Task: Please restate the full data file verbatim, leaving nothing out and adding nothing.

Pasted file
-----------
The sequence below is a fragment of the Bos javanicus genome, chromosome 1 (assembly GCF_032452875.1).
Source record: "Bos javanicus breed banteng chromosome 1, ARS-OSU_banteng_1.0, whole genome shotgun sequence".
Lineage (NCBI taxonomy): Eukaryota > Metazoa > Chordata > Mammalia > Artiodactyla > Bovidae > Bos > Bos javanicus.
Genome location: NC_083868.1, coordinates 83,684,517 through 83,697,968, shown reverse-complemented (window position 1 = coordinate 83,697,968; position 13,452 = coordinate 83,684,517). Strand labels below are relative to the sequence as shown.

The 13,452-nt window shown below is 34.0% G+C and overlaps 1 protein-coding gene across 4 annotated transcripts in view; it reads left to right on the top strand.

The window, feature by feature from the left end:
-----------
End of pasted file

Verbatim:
The sequence below is a fragment of the Bos javanicus genome, chromosome 1 (assembly GCF_032452875.1).
Source record: "Bos javanicus breed banteng chromosome 1, ARS-OSU_banteng_1.0, whole genome shotgun sequence".
Lineage (NCBI taxonomy): Eukaryota > Metazoa > Chordata > Mammalia > Artiodactyla > Bovidae > Bos > Bos javanicus.
Genome location: NC_083868.1, coordinates 83,684,517 through 83,697,968, shown reverse-complemented (window position 1 = coordinate 83,697,968; position 13,452 = coordinate 83,684,517). Strand labels below are relative to the sequence as shown.

The 13,452-nt window shown below is 34.0% G+C and overlaps 1 protein-coding gene across 4 annotated transcripts in view; it reads left to right on the top strand.

The window, feature by feature from the left end: